The chair of Ottawa's transit commission says he expects to have some hard numbers in time for the municipal election showing how much it would cost taxpayers for the city to provide fare-free public transit.

Some councillors and community groups have been advocating to make public transit free to use in the city, but Mayor Jim Watson has been largely resistant to the idea, saying it would mean a significant increase on property taxes.

Speaking on CTV News at 6, Coun. Allan Hubley said he expects free transit to be a major election issue this fall.

"It's certainly going to be a promise by a number of people in the municipal election, we foresee that, so that's why we want to put a price to it," he said. "It's realistic if that's what the citizens of Ottawa want to do, but there's going to be a cost."

Hubley said a city staff would look into just how much a free transit proposal would cost, but he suggested it could range between $500 and $1,000 on a homeowner's tax bill.

"Depending on the value of your house," he said. "It used to be the average in Ottawa was $400,000 for a household. I was told free transit would cost us between $500 and $700, in that range, for that style of household. But if you have a million-dollar house, which a whole lot of people in Ottawa do these days, you're going to double that amount on your property tax."

According to the city's property tax estimator, a residential property owner with an assessment amount of $400,000 in a full transit service zone would pay approximately $745 on their 2021 tax bill to cover transit services.

The OC Transpo budget for 2022 is $695 million, with $166 million in fare revenue based on a ridership estimate of 82 per cent of pre-pandemic levels, though the city has yet to reach that amount so far this year. Ridership fell in early 2022 due to the Omicron variant wave of COVID-19 and in February when the "Freedom Convoy" protest occupied downtown Ottawa. A planned fare increase was also delayed for the first four months of the year, costing an estimated $1.7 million, which the city expects to recoup from the Rideau Transit Group overseeing the LRT.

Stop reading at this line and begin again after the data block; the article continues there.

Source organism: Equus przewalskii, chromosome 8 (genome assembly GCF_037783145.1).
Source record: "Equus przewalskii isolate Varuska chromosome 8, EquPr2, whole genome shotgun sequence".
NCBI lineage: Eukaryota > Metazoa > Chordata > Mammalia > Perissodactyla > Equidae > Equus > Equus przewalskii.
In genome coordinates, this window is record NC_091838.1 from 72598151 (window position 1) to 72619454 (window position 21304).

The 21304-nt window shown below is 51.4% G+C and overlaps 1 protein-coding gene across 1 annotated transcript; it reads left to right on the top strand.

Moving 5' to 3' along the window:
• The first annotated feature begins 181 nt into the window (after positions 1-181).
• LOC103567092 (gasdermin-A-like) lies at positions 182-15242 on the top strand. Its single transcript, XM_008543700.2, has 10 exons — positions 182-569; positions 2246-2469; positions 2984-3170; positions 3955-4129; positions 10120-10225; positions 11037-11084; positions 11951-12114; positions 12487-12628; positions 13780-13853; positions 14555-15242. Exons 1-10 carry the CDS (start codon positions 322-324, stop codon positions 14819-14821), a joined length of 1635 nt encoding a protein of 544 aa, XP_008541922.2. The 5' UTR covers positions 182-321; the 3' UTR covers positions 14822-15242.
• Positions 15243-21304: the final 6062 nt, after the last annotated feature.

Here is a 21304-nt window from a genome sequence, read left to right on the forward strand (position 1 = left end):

Hubley said he expects staff to have a report ready in advance of the municipal election on Oct. 24.

"We've asked for them for June. We've asked for an update of the long-range financial plan for OC Transpo so that people will see what making improvements and so on costs," Hubley said. "We want all that available to people in June. We're going to try to do a meeting with the transit commission afterwards where it can be discussed even further."

The cost of operating the transit system is split between fare revenue and property tax revenue, with the fare box meant to cover 55 per cent of the money OC Transpo needs each year. However, with lower ridership due to the pandemic and no significant reductions in service, the city has relied on funding from other levels of government to balance the budget.

Hubley said OC Transpo is looking at turning to the federal government for more help.

"Councillor (Catherine) McKenney and myself had a motion where we were calling on the federal government to pick up the operational cost of OC Transpo because the federal government had announced that was the direction they were going in," he said. "So, we put in a motion where a letter was sent to say, 'Okay, well, let's talk numbers here, so that we can say is this going to pick up the cost of transit that people will then be able to ride free?' That's why both of us supported that motion."

The transit commission's next meeting will be held on Wednesday.